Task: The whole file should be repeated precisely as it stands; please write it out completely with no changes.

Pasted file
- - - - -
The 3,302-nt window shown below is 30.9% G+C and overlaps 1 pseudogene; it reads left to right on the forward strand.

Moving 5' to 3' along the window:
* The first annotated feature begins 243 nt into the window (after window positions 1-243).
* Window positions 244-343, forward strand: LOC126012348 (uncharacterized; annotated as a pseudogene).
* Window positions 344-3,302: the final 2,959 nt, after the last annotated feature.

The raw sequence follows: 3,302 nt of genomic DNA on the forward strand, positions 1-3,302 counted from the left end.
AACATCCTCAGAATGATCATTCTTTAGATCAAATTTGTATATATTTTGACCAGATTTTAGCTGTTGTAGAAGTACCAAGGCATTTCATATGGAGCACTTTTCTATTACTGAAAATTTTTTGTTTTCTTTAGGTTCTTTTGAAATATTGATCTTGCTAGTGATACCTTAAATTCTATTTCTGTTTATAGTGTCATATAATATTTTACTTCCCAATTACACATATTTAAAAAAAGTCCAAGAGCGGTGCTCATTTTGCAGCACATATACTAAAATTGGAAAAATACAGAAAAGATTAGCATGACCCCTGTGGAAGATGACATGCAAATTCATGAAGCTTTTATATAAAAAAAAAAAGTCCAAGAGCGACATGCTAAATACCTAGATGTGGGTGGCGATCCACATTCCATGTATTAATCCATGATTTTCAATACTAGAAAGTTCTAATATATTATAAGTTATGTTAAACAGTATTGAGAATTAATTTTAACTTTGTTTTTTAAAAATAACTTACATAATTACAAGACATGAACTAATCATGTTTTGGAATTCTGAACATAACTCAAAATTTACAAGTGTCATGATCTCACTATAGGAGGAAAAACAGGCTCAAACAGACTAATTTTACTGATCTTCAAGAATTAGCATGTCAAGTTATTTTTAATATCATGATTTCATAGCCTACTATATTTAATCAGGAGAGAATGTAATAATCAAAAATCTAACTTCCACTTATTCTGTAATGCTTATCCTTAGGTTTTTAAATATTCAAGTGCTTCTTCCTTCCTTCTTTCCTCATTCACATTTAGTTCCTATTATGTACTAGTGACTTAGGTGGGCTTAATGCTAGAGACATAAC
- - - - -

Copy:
The 3,302-nt window shown below is 30.9% G+C and overlaps 1 pseudogene; it reads left to right on the forward strand.

Moving 5' to 3' along the window:
* The first annotated feature begins 243 nt into the window (after window positions 1-243).
* Window positions 244-343, forward strand: LOC126012348 (uncharacterized; annotated as a pseudogene).
* Window positions 344-3,302: the final 2,959 nt, after the last annotated feature.

The raw sequence follows: 3,302 nt of genomic DNA on the forward strand, positions 1-3,302 counted from the left end.
AACATCCTCAGAATGATCATTCTTTAGATCAAATTTGTATATATTTTGACCAGATTTTAGCTGTTGTAGAAGTACCAAGGCATTTCATATGGAGCACTTTTCTATTACTGAAAATTTTTTGTTTTCTTTAGGTTCTTTTGAAATATTGATCTTGCTAGTGATACCTTAAATTCTATTTCTGTTTATAGTGTCATATAATATTTTACTTCCCAATTACACATATTTAAAAAAAGTCCAAGAGCGGTGCTCATTTTGCAGCACATATACTAAAATTGGAAAAATACAGAAAAGATTAGCATGACCCCTGTGGAAGATGACATGCAAATTCATGAAGCTTTTATATAAAAAAAAAAAGTCCAAGAGCGACATGCTAAATACCTAGATGTGGGTGGCGATCCACATTCCATGTATTAATCCATGATTTTCAATACTAGAAAGTTCTAATATATTATAAGTTATGTTAAACAGTATTGAGAATTAATTTTAACTTTGTTTTTTAAAAATAACTTACATAATTACAAGACATGAACTAATCATGTTTTGGAATTCTGAACATAACTCAAAATTTACAAGTGTCATGATCTCACTATAGGAGGAAAAACAGGCTCAAACAGACTAATTTTACTGATCTTCAAGAATTAGCATGTCAAGTTATTTTTAATATCATGATTTCATAGCCTACTATATTTAATCAGGAGAGAATGTAATAATCAAAAATCTAACTTCCACTTATTCTGTAATGCTTATCCTTAGGTTTTTAAATATTCAAGTGCTTCTTCCTTCCTTCTTTCCTCATTCACATTTAGTTCCTATTATGTACTAGTGACTTAGGTGGGCTTAATGCTAGAGACATAAC